A normal pregnancy lasts 38 to 42 weeks. A post-term pregnancy lasts longer than 42 weeks. The risk of certain health problems is higher in post-term pregancies. During this time, your doctor will watch you closely for changes.
The exact cause is not known. Changes in hormone levels or certain defects with the baby may play a role.
Many times, it is caused by a wrong due date.
Factors that may increase the risk of a post-term pregnancy include:
- First pregnancy
- Prior post-term pregnancy
- Having a boy
- Older age of the mother
Your doctor will review your history to make sure the due date is right. You may need:
- Ultrasound —To see how much fluid is around the baby, what position the baby is in, or to check on your baby's movements.
- Fetal monitoring—To check the baby's heartbeat.
Your doctor will check your cervix for signs of labor. Near the end of pregnancy, the cervix gets softer and starts to open up.
Talk with your doctor about the best treatment plan for you. Treatment options include:
Some women and their doctors choose to wait for labor to begin on its own. During this time, the doctor will watch the baby’s heart rate, fluid levels around the baby, and the baby's breathing and movements.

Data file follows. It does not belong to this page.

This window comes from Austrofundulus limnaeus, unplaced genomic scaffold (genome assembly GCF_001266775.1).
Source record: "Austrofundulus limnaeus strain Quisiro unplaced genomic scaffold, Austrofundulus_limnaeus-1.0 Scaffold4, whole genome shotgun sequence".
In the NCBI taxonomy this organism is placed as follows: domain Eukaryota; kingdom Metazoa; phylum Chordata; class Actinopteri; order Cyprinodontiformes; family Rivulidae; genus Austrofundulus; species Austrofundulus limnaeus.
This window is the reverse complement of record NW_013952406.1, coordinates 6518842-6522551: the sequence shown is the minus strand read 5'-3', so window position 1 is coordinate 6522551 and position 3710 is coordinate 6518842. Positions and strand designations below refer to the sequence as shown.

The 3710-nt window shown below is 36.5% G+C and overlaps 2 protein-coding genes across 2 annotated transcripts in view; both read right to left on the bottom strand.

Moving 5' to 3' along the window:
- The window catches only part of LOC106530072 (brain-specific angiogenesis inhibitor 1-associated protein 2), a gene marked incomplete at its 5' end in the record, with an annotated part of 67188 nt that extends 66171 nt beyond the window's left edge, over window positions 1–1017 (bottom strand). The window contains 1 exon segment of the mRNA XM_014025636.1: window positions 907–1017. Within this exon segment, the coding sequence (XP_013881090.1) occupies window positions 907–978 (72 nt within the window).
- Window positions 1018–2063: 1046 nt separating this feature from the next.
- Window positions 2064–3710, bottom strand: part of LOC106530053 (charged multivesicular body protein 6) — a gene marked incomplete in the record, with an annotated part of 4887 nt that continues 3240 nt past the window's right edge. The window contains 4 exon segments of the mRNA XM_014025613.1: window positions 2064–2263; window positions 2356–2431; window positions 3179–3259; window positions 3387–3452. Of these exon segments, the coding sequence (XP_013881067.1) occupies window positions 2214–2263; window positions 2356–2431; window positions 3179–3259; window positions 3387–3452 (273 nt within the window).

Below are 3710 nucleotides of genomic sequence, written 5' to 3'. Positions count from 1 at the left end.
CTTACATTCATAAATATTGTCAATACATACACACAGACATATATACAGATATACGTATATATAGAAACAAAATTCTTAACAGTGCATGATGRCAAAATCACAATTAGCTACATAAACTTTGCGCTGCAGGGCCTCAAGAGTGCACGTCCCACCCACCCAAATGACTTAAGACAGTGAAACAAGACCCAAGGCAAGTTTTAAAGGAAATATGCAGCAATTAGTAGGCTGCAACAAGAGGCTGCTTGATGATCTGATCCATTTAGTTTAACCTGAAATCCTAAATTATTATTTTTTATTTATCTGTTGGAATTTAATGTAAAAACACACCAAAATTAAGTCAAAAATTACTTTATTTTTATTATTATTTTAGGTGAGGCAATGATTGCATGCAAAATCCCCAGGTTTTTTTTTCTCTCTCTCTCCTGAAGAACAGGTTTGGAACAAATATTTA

Your doctor may start labor if you have any problems or your pregnancy lasts longer than 42 weeks.
If labor has not started on its own, there are ways your doctor can start it. These include:
- Medicines to help soften and open the cervix.
- Break your water by making a small tear in the sac around the baby. It does not cause pain and can start contractions.
- Separate the membranes around your baby by running a finger around the neck of the cervix.
- Give a medicine called oxytocin. Oxytocin can start contractions, and keep them strong and regular.
Starting labor rather than waiting lessens the chance of needing a cesarean section.
There is no way to prevent a post-term pregnancy.
Do not try to start labor yourself with home remedies. They can cause harm to you and your baby.
- Reviewer: EBSCO Medical Review Board Mary-Beth Seymour, RN
- Review Date: 03/2019 -
- Update Date: 03/06/2019 -